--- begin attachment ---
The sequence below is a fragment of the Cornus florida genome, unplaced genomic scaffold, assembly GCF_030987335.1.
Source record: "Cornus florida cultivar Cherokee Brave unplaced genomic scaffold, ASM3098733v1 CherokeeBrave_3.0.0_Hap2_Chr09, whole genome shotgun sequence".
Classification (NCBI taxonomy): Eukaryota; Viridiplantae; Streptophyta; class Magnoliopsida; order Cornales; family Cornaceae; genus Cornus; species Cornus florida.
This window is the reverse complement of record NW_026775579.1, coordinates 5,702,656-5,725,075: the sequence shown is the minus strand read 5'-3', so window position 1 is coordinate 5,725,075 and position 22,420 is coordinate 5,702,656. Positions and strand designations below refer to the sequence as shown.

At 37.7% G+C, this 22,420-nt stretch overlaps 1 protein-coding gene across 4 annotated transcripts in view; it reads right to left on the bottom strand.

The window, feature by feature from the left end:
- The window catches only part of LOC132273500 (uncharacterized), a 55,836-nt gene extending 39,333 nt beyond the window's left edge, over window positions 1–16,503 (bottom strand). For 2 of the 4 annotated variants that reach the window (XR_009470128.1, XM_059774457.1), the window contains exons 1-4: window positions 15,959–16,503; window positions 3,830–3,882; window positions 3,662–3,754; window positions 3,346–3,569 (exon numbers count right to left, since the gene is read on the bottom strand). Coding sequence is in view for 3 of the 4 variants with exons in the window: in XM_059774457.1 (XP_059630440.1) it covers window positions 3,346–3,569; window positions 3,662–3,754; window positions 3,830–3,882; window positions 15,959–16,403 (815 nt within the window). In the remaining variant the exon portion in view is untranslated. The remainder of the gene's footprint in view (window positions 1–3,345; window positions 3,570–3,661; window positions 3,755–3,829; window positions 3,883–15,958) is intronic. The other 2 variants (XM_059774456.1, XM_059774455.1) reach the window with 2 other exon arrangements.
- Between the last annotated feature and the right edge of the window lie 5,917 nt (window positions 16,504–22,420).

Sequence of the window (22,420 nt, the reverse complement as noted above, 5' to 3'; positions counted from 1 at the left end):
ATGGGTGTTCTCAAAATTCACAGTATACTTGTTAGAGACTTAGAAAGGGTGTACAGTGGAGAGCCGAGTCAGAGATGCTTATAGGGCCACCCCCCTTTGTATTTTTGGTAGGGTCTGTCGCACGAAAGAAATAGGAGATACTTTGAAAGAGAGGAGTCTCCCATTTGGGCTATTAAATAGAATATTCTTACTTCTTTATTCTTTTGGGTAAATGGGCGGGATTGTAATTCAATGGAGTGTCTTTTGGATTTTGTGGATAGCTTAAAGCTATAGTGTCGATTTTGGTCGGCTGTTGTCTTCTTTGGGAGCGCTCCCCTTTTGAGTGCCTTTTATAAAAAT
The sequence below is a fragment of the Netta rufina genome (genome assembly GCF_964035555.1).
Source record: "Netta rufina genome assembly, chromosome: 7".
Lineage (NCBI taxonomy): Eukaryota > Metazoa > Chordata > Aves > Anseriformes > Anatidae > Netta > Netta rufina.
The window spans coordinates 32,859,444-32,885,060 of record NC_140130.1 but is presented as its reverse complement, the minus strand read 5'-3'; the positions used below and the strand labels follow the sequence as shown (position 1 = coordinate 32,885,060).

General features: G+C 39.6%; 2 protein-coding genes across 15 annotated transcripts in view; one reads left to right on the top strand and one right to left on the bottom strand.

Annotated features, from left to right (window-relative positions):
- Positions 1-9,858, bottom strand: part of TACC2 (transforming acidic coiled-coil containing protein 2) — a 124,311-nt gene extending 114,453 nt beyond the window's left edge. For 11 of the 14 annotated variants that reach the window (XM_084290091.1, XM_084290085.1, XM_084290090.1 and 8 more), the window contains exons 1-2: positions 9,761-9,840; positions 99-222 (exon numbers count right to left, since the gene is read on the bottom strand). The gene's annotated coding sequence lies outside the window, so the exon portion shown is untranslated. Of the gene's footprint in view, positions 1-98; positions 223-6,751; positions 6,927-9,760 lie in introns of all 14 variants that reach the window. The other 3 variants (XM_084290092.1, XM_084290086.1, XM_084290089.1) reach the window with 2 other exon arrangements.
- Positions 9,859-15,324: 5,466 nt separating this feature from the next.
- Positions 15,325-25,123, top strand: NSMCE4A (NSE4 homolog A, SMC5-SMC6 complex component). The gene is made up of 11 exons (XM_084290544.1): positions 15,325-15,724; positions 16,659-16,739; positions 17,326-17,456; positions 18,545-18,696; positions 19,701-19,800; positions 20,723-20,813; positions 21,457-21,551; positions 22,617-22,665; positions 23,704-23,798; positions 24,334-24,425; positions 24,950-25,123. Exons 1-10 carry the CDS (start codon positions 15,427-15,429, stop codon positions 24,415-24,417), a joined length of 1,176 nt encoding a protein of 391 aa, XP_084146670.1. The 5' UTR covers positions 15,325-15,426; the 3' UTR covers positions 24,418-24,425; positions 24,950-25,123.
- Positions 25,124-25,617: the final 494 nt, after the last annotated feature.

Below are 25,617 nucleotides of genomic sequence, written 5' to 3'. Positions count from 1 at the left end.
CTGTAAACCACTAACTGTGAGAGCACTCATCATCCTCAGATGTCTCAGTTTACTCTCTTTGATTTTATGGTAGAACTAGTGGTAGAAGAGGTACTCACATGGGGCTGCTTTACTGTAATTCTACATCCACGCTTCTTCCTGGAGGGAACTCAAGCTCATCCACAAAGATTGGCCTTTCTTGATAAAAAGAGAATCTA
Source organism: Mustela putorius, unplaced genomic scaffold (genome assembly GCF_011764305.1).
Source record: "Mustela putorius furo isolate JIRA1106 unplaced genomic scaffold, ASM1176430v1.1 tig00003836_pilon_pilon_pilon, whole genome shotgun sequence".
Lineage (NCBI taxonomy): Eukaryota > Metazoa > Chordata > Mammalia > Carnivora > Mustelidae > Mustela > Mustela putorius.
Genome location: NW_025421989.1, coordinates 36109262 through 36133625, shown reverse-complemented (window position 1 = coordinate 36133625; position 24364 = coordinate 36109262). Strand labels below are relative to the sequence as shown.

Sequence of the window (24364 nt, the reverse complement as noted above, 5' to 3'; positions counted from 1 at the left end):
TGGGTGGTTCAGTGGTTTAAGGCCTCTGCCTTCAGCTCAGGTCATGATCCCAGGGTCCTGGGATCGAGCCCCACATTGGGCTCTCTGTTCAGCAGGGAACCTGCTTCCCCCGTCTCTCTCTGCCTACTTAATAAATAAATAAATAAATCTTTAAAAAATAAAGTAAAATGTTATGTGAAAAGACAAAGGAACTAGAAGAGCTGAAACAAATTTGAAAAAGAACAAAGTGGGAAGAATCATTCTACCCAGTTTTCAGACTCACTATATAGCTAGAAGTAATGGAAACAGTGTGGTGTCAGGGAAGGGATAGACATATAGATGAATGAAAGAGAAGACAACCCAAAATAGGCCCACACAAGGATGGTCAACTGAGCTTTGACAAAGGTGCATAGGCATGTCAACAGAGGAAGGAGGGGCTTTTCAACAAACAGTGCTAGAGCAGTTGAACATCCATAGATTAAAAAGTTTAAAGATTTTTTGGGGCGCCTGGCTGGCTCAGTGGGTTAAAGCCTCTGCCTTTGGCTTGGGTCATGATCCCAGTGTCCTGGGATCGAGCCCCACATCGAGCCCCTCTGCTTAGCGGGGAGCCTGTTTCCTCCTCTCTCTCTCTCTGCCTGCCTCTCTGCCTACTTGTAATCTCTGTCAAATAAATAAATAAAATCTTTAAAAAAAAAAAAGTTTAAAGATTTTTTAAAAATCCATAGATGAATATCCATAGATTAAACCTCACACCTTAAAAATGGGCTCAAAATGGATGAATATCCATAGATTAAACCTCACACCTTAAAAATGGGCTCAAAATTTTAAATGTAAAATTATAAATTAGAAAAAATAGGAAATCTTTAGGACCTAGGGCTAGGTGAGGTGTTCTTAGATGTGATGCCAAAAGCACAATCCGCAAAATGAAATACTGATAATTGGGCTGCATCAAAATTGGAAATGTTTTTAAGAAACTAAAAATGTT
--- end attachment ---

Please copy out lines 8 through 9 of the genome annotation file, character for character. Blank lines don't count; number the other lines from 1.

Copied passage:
- Between the last annotated feature and the right edge of the window lie 5,917 nt (window positions 16,504–22,420).

Sequence of the window (22,420 nt, the reverse complement as noted above, 5' to 3'; positions counted from 1 at the left end):